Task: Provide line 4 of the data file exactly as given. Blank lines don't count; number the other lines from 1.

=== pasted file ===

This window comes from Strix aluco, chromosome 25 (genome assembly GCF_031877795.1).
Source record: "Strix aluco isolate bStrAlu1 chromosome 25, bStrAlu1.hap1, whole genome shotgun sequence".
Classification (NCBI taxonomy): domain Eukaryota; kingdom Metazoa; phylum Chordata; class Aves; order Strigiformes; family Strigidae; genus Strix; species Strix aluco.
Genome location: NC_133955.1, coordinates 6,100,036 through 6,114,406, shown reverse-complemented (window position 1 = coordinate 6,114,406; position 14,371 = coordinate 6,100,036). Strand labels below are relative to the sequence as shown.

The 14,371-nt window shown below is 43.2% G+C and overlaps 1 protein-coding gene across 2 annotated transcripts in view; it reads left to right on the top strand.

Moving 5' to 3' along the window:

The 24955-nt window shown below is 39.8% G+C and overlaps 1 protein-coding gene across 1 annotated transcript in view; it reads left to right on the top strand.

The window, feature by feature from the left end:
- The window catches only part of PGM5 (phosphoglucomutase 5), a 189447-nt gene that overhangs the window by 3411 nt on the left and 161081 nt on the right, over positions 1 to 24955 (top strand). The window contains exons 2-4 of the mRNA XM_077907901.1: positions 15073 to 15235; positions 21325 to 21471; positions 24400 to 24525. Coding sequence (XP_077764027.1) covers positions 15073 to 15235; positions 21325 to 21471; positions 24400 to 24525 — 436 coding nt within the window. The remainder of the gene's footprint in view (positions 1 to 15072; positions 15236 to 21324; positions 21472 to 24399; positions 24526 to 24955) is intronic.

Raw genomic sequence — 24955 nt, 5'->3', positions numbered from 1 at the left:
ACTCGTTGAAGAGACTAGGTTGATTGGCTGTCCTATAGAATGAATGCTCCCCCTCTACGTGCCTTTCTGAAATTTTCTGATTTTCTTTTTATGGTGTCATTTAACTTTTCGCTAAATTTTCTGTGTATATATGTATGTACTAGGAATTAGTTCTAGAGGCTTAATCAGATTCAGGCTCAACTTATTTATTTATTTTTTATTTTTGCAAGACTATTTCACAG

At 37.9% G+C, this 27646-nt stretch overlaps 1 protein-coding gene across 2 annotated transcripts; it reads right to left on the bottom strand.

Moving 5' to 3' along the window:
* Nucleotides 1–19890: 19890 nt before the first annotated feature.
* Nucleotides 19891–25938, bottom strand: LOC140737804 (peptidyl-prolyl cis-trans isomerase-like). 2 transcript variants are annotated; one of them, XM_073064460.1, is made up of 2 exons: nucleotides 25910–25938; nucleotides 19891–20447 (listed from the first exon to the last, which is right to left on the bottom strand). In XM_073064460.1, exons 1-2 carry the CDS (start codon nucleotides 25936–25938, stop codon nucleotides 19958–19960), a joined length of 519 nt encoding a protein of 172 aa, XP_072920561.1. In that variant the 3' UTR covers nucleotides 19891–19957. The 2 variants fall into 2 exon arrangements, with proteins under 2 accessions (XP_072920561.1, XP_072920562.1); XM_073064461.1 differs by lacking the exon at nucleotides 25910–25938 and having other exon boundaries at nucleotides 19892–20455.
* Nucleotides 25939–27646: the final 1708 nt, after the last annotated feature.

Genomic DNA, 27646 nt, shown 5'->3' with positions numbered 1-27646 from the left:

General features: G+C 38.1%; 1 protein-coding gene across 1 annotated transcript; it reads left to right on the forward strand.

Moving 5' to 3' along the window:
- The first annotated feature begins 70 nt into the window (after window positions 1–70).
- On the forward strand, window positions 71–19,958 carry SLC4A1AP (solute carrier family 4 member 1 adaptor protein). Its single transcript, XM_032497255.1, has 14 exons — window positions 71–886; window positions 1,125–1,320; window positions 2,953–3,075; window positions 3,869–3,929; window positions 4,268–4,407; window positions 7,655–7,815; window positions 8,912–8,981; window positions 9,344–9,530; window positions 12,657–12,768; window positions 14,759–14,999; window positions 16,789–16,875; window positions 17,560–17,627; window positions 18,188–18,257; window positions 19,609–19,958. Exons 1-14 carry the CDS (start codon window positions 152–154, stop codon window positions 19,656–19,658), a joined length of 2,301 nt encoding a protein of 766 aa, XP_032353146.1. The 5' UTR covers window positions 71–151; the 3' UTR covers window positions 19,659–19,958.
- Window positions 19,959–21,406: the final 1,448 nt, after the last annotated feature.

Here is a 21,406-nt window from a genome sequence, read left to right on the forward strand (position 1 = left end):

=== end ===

Genome location: NC_133955.1, coordinates 6,100,036 through 6,114,406, shown reverse-complemented (window position 1 = coordinate 6,114,406; position 14,371 = coordinate 6,100,036). Strand labels below are relative to the sequence as shown.